Glass-Steagall Act

(redirected from 1933 Banking Act)
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Glass-Steagall Act

1933 legislation prohibiting commercial banks to own, underwrite, or deal in corporate stock and corporate bonds. The bill was effectively repealed by the Gramm-Leach-Bliley Act, November 12, 1999.

Glass-Steagal Act

Legislation in the United States, enacted in 1933, intended to restore confidence in the banking system. Among its most important provisions was the creation the FDIC, which provided insurance on bank deposits up to a certain amount. The act also prohibited bank holding companies from owning brokerages or certain securities. This provision was designed to prevent banks from engaging in most investment activities and thereby to reduce the risk they carried. Most of the Glass-Steagal Act was repealed by the Gramm-Leach-Bliley Act in 1999. It is formally called the Banking Act of 1933.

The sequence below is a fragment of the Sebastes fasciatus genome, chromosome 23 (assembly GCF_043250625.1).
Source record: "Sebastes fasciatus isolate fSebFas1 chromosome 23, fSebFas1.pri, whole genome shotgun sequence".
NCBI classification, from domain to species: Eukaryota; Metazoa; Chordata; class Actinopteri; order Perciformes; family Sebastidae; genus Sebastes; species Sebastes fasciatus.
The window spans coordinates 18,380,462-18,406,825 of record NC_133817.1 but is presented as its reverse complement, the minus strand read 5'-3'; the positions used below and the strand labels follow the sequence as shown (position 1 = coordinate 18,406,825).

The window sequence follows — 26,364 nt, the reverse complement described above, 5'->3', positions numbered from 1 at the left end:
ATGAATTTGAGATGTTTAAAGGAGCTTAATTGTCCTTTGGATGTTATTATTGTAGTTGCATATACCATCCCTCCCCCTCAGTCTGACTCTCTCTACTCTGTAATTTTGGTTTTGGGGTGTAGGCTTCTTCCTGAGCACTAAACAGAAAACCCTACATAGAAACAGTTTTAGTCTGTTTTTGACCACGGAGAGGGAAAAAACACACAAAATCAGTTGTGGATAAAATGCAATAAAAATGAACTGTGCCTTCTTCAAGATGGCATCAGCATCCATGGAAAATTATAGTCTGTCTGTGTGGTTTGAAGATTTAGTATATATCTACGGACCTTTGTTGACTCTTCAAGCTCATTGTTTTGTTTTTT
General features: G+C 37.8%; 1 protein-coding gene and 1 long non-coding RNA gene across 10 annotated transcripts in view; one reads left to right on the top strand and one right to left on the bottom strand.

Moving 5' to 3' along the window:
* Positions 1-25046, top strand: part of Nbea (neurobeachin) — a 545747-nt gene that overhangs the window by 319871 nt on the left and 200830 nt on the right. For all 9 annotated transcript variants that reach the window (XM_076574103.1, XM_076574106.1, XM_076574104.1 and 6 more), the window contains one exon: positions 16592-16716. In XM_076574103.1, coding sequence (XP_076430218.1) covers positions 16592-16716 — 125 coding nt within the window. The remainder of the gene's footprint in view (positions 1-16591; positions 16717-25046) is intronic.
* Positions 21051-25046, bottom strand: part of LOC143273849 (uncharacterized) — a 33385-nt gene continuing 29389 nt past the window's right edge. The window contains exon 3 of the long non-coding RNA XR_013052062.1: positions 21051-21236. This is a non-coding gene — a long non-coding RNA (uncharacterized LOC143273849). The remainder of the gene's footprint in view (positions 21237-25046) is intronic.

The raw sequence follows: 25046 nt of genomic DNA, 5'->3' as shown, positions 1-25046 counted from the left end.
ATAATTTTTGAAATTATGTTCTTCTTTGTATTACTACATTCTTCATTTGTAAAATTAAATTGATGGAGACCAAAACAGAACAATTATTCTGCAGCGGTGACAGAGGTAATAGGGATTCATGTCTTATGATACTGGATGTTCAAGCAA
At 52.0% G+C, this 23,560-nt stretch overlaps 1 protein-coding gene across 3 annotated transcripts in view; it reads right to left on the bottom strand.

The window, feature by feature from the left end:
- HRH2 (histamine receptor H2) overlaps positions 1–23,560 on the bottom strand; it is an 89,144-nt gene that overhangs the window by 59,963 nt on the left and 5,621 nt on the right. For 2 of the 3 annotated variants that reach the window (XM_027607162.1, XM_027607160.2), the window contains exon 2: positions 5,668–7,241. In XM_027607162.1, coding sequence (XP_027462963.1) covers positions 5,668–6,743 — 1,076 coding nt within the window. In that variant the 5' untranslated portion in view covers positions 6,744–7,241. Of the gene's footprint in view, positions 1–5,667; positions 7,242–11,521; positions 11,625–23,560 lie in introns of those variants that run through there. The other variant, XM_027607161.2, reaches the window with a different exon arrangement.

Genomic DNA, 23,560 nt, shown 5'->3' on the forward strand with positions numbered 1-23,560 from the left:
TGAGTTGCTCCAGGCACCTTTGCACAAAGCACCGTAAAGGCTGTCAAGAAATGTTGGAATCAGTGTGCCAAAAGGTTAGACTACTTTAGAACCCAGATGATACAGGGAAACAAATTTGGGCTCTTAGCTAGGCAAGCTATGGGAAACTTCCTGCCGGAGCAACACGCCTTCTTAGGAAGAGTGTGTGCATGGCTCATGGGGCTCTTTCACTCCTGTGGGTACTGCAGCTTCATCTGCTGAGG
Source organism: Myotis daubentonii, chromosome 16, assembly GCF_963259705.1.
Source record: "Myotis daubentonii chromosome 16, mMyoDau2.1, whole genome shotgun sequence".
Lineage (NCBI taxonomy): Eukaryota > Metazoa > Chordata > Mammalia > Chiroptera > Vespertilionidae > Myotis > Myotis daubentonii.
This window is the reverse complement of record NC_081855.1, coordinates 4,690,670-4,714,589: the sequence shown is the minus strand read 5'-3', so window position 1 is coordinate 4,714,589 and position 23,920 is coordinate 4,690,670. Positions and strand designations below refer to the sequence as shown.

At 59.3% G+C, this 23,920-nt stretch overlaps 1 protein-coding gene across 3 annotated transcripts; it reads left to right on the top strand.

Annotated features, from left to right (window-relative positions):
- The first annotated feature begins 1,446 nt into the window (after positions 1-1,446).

Glass-Steagall Act

A 1933 act that prohibited commercial banks from undertaking investment banking activities such as underwriting the securities of private corporations. The legislation was passed to keep banks from entering into nonfinancial businesses (for example, owning corporate stock) and more risky activities. The Glass-Steagall Act was repealed in 1999. Also called Banking Act of 1933.